Recovering Portugal’s Mass Anarchist History
A review of João Freire’s Freedom Fighters: Anarchist Intellectuals, Workers, and Soldiers in Portugal’s History
Overshadowed in most histories by the Spanish anarchist movement next door, the Portuguese movement may have been numerically smaller but was relatively, by head of population, a larger movement, with the anarchosyndicalist CGT achieving an almost totally hegemonic position in the working class until the rise of what became the quasi-fascist New State in 1927, the suppression of free labour and the imposition of what was tellingly named “national syndicalism”. Its impact was also felt as far afield as Brazil and Lisbon’s colonies such as Mozambique or Macau, where the early labour movements were built in part by exiled Portuguese anarchists.
I guess it’s easy to forget that because that authoritarian state of affairs persisted far longer than the nasty, brutish and short Nazi regime or even Franco’s long-lived autocracy, until the Carnation Revolution of 1974 and the withdrawal from Portugal’s African empire. Sadly, because of this long winter, the Portuguese anarchist movement today remains a fringe shadow of its former self with no connecting tissue to previous generations (in the 1950s, the few Angolan anarchists, for example, had to subsume themselves into the dominant Marxist politics of the liberation movements such as the MPLA).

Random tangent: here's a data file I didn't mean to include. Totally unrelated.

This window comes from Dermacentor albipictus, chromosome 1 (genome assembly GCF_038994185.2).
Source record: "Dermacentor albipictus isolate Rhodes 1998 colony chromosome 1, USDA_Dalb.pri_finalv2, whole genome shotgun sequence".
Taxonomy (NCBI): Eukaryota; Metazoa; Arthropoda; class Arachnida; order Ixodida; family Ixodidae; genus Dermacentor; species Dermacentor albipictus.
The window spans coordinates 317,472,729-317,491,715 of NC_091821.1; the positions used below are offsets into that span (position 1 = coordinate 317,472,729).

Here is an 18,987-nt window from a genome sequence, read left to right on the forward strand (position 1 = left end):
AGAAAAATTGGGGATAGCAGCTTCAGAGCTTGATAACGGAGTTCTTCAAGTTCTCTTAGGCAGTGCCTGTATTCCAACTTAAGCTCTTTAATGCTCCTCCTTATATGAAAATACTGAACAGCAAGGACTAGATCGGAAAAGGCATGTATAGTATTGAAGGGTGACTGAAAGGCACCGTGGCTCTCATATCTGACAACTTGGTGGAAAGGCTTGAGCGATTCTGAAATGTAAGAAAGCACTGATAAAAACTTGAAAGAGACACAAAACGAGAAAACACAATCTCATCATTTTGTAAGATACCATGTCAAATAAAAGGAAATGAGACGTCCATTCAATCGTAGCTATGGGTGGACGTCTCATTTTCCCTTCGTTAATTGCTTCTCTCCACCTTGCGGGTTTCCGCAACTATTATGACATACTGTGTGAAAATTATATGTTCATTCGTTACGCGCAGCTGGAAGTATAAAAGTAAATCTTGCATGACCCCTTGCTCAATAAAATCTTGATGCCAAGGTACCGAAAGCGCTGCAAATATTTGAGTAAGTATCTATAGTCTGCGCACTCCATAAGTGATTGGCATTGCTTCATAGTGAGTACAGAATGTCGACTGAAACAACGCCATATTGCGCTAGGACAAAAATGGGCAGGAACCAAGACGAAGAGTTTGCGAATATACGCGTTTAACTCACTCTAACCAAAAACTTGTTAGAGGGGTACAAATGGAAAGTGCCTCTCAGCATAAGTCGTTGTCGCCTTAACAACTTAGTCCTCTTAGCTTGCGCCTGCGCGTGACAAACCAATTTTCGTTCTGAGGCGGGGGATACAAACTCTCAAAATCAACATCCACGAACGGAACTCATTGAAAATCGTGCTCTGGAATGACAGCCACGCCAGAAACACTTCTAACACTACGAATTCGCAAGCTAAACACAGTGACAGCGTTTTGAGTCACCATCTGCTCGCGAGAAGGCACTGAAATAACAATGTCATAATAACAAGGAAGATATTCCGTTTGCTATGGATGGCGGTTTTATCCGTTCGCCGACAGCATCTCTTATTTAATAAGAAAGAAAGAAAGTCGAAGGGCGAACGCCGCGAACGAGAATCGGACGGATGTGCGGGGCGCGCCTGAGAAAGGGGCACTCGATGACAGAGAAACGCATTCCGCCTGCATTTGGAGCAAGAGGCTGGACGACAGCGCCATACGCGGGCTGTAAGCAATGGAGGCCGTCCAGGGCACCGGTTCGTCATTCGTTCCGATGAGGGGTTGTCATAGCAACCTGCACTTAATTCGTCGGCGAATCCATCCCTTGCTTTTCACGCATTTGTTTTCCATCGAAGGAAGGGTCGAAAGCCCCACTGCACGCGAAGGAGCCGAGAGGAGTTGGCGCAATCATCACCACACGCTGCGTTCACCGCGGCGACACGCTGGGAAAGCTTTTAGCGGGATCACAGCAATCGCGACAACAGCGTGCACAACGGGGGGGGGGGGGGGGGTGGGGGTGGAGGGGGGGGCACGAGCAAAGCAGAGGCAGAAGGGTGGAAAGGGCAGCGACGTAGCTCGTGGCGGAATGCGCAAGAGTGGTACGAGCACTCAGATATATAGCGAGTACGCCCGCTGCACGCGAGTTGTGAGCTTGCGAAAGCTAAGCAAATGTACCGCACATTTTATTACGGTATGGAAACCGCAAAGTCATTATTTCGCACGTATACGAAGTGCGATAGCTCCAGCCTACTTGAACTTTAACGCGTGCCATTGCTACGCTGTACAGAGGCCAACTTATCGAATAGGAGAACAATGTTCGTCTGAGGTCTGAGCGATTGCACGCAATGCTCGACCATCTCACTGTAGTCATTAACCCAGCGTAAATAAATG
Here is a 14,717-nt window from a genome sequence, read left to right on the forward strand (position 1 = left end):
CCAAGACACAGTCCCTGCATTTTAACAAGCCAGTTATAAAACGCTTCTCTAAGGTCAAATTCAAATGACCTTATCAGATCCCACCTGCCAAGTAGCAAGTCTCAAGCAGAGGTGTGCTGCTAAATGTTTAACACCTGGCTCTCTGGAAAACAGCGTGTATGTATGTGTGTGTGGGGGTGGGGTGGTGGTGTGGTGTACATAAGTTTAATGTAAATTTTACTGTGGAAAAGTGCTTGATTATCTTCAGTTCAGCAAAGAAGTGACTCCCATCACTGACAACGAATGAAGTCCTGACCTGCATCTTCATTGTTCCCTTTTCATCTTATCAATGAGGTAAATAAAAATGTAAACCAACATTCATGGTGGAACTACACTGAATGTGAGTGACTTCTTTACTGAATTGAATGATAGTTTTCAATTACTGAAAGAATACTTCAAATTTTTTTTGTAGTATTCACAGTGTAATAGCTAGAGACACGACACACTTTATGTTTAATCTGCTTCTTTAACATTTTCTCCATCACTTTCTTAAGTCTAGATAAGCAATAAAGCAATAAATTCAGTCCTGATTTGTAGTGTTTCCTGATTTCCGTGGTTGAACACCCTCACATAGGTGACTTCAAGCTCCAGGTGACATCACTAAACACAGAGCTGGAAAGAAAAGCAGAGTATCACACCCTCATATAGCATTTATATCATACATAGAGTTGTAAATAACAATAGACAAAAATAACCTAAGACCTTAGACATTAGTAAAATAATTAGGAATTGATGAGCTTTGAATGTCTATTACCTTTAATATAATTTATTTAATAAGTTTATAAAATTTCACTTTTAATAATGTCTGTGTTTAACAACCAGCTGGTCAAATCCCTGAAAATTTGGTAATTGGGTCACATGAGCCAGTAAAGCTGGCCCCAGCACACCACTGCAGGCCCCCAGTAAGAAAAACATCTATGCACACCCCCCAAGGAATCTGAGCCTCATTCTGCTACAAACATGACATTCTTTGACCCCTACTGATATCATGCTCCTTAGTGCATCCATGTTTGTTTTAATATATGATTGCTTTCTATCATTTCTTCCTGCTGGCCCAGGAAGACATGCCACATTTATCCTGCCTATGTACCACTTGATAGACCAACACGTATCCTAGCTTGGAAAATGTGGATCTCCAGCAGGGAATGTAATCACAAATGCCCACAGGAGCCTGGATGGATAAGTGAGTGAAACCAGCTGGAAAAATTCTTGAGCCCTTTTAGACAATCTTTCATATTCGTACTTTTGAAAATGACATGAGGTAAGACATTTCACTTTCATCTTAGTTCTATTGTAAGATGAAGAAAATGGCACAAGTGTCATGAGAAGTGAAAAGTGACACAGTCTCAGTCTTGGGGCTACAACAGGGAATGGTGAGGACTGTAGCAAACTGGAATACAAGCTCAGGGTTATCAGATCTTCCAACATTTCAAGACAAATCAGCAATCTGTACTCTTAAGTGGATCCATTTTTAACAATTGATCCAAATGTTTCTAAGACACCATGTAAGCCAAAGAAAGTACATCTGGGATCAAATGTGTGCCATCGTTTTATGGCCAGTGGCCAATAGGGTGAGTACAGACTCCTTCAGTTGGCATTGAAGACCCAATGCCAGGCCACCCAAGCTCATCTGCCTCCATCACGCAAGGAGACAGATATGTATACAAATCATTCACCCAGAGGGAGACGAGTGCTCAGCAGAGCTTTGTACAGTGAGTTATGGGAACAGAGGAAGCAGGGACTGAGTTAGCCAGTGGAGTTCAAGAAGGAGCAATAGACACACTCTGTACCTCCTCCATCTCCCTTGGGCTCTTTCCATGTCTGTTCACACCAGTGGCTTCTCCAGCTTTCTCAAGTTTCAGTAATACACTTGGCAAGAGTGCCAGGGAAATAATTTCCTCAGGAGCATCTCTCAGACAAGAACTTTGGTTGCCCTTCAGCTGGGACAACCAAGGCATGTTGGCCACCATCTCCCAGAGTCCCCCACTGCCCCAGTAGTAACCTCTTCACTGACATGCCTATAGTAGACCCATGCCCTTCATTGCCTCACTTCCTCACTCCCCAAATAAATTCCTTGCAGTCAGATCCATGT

Freire’s much needed study is commendably analytical rather than anecdotal, backed with statistics and tables. In particular it covers the key role of the anarchist movement which had managed to penetrate the armed forces in overthrowing the monarchy in 1911 alongside the republicans — similarly to what happened in China in the same year — largely because of a desire to take Portuguese society out of its stagnation and to modernise it. An important study in English of this understudied movement, and an important recovery of memory from the darkness that was the Salazarist era.